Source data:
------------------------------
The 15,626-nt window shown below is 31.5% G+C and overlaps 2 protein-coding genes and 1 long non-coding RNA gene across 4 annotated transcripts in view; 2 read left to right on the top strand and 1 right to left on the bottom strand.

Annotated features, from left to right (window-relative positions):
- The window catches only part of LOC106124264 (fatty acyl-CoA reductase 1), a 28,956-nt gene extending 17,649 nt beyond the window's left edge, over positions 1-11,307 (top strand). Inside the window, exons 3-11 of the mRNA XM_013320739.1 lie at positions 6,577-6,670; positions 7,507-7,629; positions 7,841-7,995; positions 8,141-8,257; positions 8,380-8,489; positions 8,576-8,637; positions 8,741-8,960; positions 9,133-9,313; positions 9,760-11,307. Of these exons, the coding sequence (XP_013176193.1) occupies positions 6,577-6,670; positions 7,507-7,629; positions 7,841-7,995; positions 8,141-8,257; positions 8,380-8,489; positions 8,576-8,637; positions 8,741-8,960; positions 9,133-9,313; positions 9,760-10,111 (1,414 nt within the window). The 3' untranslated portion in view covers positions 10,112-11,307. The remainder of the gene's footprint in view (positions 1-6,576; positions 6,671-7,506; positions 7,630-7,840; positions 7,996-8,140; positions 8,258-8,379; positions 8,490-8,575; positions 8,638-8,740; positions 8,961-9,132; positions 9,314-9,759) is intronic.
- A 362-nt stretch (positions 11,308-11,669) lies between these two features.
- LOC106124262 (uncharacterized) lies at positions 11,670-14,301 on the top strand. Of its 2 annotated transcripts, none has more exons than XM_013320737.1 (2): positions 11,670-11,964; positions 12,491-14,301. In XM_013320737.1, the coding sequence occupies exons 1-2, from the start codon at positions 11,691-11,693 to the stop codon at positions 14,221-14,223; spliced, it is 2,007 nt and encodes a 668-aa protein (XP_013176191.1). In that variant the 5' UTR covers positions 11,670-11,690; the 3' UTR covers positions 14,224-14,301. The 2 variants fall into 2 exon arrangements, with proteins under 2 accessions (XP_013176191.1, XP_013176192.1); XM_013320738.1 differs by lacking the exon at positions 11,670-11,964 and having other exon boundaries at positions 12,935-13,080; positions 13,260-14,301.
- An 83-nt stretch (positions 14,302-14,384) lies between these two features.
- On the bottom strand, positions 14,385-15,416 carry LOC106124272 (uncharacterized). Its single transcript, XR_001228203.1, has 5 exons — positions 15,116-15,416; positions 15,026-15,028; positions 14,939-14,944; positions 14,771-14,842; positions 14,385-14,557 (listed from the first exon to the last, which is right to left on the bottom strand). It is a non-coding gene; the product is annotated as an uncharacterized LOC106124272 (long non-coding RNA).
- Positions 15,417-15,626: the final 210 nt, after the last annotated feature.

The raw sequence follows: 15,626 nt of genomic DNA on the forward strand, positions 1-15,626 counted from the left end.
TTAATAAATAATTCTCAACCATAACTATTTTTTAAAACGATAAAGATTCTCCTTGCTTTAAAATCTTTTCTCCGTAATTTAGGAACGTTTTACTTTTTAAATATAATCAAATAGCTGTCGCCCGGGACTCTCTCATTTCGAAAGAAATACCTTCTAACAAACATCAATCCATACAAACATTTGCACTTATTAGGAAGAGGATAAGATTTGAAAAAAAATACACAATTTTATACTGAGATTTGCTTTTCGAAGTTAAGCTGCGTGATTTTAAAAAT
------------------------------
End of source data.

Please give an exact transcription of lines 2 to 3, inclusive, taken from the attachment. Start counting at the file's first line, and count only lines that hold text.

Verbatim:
Annotated features, from left to right (window-relative positions):
- The window catches only part of LOC106124264 (fatty acyl-CoA reductase 1), a 28,956-nt gene extending 17,649 nt beyond the window's left edge, over positions 1-11,307 (top strand). Inside the window, exons 3-11 of the mRNA XM_013320739.1 lie at positions 6,577-6,670; positions 7,507-7,629; positions 7,841-7,995; positions 8,141-8,257; positions 8,380-8,489; positions 8,576-8,637; positions 8,741-8,960; positions 9,133-9,313; positions 9,760-11,307. Of these exons, the coding sequence (XP_013176193.1) occupies positions 6,577-6,670; positions 7,507-7,629; positions 7,841-7,995; positions 8,141-8,257; positions 8,380-8,489; positions 8,576-8,637; positions 8,741-8,960; positions 9,133-9,313; positions 9,760-10,111 (1,414 nt within the window). The 3' untranslated portion in view covers positions 10,112-11,307. The remainder of the gene's footprint in view (positions 1-6,576; positions 6,671-7,506; positions 7,630-7,840; positions 7,996-8,140; positions 8,258-8,379; positions 8,490-8,575; positions 8,638-8,740; positions 8,961-9,132; positions 9,314-9,759) is intronic.